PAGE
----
Congo: Another President-For-Life


May 4, 2016: Opposition politicians and UN officials believe Congolese president Kabila is preparing to violate the constitution and seek a third presidential term. Elections are scheduled for November 2016 but Kabila’s government keeps delaying preparations. UN officials and diplomats from major donor nations are publicly saying that only relentless outside pressure (political and economic) on Kabila will keep him from seeking a third term. The Congo constitution stipulates that a president may not serve more than two five-year terms. Kabila won his first election in 2006; he was re-elected in 2011.

May 3, 2016: In the east (North Kivu) three drivers working for a foreign aid group were taken from their trucks by a local militia. No ransom demand yet.

May 1, 2016: Republic of Congo (Brazzaville) successfully formed a new government by giving lucrative jobs to political opponents. This came after an unpopular change in the constitution that allowed the current president (Denis Nguesso) to ignore term limitations and become president-for-life.

Congo and Uganda have begun a new border demarcation process to resolve a minor border dispute that involves colonial-era boundaries.

April 30, 2016: Tanzania announced that May 2nd Inter-Burundian Dialogue (peace talks between the Burundi government and its opponents) were postponed. Violence in Burundi’s capital, Bujumbura, was given as the reason for the delay. On April 29 five people were slain in a bar in Bujumbura. Opposition political leaders contend that Burundian president Nkurunziza is behind the violence. The postponement is diplomatic setback. On April 26 the U.S. congratulated the government and the opposition parties for agreeing to renew the Inter-Burundian Dialogue.

April 26, 2016: Burundian president Nkurunziza told the army and police that they must find the murderers of general Athanase Kararuza by May 1st. The senior officer and his wife were killed in Bujumbura on April 25. Their daughter was wounded. At least four suspects were arrested by the deadline but it is unclear if any or all those involved in the killing have been identified.

April 25, 2016: Congo Republic (Brazzaville) president Nguesso named Clement Mouamba his new prime minister. Mouamba is a former political opponent and his appointment is an attempt to ease post-election tensions in the Congo Republic.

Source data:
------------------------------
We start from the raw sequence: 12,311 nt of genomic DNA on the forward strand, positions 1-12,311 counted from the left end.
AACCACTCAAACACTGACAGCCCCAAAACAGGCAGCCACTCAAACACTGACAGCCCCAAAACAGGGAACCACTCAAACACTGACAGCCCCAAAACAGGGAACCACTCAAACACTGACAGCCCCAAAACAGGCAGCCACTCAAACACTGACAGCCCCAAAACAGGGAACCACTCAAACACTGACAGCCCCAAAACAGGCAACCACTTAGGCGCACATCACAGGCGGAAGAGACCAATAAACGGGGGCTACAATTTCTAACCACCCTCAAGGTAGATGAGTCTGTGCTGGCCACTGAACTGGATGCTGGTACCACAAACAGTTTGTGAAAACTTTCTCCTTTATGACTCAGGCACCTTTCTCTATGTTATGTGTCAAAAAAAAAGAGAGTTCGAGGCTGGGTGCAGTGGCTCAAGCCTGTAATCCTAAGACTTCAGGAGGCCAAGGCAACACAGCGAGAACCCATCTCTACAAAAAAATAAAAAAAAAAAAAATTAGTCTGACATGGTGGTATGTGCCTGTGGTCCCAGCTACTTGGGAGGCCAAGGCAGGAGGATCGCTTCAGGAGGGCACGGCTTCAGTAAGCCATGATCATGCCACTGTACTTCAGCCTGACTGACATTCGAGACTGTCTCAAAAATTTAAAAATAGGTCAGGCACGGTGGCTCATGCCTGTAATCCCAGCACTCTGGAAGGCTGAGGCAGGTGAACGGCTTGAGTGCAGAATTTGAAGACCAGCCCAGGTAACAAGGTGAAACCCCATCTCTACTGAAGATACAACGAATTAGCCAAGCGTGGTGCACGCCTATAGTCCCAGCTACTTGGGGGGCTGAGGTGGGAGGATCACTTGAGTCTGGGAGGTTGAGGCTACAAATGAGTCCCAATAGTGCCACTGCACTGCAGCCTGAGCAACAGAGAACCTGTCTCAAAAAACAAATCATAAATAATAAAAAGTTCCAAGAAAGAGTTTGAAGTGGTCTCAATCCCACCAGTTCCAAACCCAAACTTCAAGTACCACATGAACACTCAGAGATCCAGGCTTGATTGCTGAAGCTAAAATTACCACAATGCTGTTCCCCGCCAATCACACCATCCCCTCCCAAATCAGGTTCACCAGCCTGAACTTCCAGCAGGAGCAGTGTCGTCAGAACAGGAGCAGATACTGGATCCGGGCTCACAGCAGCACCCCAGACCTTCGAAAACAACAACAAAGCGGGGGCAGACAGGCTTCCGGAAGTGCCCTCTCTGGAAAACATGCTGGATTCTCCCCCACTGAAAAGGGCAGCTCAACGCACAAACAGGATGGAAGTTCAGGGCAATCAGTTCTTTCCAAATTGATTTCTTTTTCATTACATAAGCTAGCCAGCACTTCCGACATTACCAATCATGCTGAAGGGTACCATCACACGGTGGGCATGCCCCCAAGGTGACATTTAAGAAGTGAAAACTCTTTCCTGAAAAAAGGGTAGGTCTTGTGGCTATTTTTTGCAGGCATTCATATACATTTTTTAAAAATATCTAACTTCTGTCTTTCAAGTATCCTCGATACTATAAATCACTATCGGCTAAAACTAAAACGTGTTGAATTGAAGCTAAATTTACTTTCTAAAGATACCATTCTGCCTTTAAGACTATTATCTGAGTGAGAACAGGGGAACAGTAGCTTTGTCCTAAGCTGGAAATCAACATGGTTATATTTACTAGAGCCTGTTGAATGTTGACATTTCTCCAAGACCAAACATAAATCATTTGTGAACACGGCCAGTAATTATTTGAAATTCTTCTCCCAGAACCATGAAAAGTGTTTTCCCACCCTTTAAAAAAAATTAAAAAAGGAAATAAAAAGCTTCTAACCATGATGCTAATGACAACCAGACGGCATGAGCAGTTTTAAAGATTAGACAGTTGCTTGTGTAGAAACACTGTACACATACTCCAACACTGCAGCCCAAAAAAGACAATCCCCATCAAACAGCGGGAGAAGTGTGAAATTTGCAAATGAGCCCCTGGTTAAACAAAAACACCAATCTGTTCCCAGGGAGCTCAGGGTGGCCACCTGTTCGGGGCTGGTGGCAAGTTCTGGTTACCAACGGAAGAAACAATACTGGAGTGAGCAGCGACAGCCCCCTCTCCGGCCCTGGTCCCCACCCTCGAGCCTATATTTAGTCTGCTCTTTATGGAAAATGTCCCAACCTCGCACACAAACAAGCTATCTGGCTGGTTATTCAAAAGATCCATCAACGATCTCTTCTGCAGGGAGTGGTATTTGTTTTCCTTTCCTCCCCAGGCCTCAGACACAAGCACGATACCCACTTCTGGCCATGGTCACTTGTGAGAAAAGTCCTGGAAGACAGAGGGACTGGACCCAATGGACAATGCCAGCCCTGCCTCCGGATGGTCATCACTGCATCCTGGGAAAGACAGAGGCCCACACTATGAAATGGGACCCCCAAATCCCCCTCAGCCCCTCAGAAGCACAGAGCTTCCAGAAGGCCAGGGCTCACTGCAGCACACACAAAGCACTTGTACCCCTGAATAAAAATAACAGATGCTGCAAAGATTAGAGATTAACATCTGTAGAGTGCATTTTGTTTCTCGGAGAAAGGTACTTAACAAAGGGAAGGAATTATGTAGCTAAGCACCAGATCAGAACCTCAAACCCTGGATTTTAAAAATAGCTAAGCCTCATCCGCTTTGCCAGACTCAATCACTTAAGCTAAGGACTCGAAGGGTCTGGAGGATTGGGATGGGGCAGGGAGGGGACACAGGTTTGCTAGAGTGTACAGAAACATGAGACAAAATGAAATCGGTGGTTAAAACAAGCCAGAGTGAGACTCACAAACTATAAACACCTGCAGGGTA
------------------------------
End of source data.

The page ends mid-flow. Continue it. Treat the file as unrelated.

April 24, 2016: Congo president Kabila ordered security forces to break up a peaceful political rally in Lubumbashi (capital of Katanga province). The security forces complied, using teargas but also firing shots into the air. Kabila’s main political opponent, Moise Katumbi, was participating in the demonstration. Katumbi was at one time the governor of Katanga.

April 23, 2016: The UN expressed serious and official concern of escalating political tension in key Congo cities and provinces, in particular escalating tension in the capital (Kinshasha) and Lubumbashi in Katanga. These are Congo’s two most important cities. The UN pointed out that “peaceful, transparent and credible elections” (ie, national elections) will help defuse the tensions. The statement is an undisguised criticism of Kabila.

Elephant poachers shot a Swedish park manager and four Congolese rangers in Congo’s Garamba National Park. Three of the rangers died while the park manager and the surviving ranger were hospitalized. One cryptic media report stated that U.S. forces operating in the area helped evacuate the wounded. Another report thanked U.S. AFRICOM for helping with the rescue. U.S. special operations troops are helping pursue the Ugandan rebel Lords Resistance Army (LRA). The LRA still occasionally uses Garamba as a sanctuary. In 2015 poachers in Garamba killed three soldiers and five wildlife guards (who support park rangers).

April 22, 216: The Congo government signed an agreement with key international donors that commits the government to protecting 155 million hectares (387 million acres) of jungle and forest in an effort to halt deforestation. The government committed itself to helping curb illegal logging and reduce reliance on slash-and-burn agriculture. About 60 per cent of Congo’s 70 million people live in jungle or forest areas. Congo’s jungles are often referred to as tropical forests, which is an accurate description.